The phone rang and he answered, the same voice with pathos that has captured the melancholic mood of so many Indians was at the other end of the phone – Jagjit Singh. My heart swelled up and my tongue was tied. The conversation after that is irrelevant.

I had to interview him for a documentary I was filming in 2009. We fixed a time and a place the previous evening and I made sure I reached with my crew an hour before the stipulated meeting. On hindsight, fortunately the recording studio where we had decided to conduct the interview had some leakage issues and the manager informed me that Jagjit Singh was not going record on that day.

Nervously I called again, the same voice with pathos that has captured the melancholic mood of so many Indians was at the other end of the phone. He politely apologised and told me that I could meet him at his Bandra residence that same evening so that I could still keep to my shooting schedule and deadline.

We reached Jagjit Singh’s residence half and hour before sunset, and since we were shooting in natural light, it had to be a snappy interview. His terrace, which had an obtuse view of the ocean, was chosen as the location for the shoot.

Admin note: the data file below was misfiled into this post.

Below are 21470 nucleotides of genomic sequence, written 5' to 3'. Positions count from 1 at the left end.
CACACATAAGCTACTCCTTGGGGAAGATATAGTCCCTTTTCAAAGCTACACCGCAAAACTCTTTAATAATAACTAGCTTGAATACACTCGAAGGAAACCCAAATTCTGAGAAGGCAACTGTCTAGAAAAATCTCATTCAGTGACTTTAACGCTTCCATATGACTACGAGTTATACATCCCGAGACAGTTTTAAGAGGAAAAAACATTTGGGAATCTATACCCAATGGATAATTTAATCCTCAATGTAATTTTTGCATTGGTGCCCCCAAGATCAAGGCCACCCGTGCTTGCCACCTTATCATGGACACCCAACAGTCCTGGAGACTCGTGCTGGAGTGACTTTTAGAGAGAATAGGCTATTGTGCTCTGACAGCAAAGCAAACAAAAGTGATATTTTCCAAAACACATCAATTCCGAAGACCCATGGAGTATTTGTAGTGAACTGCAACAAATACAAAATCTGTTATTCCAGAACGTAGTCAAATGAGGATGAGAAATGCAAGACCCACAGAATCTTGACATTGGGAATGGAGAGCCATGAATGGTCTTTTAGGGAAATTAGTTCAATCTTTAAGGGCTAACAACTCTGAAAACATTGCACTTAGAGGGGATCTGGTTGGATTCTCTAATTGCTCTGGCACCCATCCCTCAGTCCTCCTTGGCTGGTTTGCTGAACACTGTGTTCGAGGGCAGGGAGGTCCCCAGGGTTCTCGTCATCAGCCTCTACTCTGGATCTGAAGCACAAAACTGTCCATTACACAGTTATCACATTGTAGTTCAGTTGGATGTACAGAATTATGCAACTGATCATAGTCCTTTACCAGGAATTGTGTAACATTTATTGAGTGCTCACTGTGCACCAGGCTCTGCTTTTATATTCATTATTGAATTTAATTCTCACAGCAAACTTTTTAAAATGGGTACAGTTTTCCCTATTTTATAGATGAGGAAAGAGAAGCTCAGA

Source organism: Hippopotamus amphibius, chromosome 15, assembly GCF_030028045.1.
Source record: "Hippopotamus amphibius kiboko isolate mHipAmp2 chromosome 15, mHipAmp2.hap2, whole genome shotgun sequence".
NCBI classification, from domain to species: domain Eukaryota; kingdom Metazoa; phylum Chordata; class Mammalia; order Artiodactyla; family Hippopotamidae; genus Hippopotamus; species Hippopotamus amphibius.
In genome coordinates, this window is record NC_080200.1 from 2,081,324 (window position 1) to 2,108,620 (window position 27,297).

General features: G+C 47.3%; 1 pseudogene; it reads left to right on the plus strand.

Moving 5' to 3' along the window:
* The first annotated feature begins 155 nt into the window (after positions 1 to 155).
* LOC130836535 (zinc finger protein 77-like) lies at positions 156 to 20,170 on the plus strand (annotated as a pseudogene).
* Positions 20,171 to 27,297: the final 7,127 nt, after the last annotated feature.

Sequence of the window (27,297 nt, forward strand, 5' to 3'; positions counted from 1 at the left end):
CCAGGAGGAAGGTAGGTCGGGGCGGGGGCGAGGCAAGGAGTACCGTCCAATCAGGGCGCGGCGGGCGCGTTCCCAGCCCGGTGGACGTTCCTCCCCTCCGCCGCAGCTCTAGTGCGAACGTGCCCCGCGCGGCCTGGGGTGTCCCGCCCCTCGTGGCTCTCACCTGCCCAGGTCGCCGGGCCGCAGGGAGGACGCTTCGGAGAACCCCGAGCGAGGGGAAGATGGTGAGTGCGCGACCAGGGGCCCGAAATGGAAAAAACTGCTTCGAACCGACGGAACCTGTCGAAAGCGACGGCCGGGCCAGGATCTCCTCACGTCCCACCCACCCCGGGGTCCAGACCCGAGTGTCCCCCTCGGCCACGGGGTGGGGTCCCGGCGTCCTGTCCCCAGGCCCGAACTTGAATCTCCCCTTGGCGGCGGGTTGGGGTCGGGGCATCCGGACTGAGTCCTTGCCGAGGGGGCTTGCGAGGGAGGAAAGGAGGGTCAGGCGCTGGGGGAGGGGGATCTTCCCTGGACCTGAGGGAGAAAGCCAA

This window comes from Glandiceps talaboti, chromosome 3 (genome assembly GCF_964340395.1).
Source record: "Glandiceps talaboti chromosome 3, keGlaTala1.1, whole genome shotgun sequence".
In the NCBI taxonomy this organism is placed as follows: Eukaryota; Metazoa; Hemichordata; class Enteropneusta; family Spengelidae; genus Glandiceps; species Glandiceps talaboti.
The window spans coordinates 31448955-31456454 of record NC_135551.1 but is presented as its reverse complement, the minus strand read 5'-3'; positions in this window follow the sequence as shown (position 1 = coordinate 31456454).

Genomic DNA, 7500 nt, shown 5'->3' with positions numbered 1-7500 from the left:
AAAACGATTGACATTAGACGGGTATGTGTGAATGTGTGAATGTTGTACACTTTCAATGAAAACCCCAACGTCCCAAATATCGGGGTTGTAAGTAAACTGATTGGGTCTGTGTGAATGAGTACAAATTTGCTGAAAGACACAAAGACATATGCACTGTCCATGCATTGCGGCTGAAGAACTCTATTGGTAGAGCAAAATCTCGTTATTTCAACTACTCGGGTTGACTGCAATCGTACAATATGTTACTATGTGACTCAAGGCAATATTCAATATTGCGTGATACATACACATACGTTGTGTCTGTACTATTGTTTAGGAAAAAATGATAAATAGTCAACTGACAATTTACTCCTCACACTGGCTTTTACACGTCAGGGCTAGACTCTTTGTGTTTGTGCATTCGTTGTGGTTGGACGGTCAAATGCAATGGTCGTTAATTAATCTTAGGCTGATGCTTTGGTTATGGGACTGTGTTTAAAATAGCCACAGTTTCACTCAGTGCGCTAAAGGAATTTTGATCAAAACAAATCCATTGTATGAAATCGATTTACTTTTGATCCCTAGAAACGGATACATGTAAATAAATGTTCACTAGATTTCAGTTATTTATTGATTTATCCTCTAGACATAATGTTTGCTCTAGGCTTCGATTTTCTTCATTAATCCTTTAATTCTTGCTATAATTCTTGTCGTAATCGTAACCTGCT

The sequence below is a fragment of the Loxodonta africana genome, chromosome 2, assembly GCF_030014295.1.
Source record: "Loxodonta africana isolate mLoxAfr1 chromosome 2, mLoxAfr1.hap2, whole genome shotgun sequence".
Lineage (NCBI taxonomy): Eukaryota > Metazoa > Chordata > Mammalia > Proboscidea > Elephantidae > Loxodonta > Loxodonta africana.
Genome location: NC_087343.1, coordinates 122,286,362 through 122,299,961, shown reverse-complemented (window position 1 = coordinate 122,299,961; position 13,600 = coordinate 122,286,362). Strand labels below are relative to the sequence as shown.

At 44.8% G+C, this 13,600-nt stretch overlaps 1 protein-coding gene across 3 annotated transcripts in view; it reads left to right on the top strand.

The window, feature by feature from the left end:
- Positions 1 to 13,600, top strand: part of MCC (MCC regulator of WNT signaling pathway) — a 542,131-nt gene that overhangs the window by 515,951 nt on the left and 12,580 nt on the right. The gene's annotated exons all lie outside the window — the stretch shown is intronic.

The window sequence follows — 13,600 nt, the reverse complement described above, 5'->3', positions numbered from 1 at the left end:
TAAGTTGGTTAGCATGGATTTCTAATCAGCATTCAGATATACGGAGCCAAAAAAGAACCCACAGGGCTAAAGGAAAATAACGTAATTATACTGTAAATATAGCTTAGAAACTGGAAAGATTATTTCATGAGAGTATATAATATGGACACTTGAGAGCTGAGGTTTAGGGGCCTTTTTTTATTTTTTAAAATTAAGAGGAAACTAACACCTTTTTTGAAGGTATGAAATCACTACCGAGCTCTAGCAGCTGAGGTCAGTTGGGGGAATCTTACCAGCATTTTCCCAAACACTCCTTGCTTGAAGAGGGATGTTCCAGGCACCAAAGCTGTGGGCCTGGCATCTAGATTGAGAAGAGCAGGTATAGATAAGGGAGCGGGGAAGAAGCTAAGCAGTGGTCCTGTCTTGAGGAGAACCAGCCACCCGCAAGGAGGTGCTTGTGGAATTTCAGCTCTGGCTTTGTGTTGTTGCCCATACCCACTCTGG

The conversation started with a series of questions, which were related to the documentary. I showed him an old photo of him and his wife Chitra, which had made it on the cover of an album many years ago –the audiocassette era. He looked at the photo with nostalgia and walked towards his wife, who was preparing tea in the kitchen, to show it to her.

Once he came back and settled in his chair, he seemed more at ease and our conversation continued casually. What we conversed about now hangs like suspended icicles in my memory. I secretly hoped he would break into one ghazal, while we chatted and as if he heard my inner voice he began singing “Baat niklegi to phir door talak jayegi.” Imagine my child like excitement, Jagjit Singh reciting a verse and his small yet enamoured audience – a five member documentary crew.

His silhouette mood shots, that I took against the backdrop on the Arabian Sea, never made it in the edit of the film, but that image of him where he sipped his coffee and looked pensively at the setting sun, is engraved in my mind and will stay there forever. His voice will reverberate and echo for many generations to come and I will always visualize that very image every time I hear his song “Baat niklegi to door talak jayegi” which was later used as a music piece at the end of the documentary. His voice adds flavour to a hand held shot of the camera moving through a long passageway from being dimly lit towards a flare of white light which is a burn out followed by the end credits.

Arwa Mamaji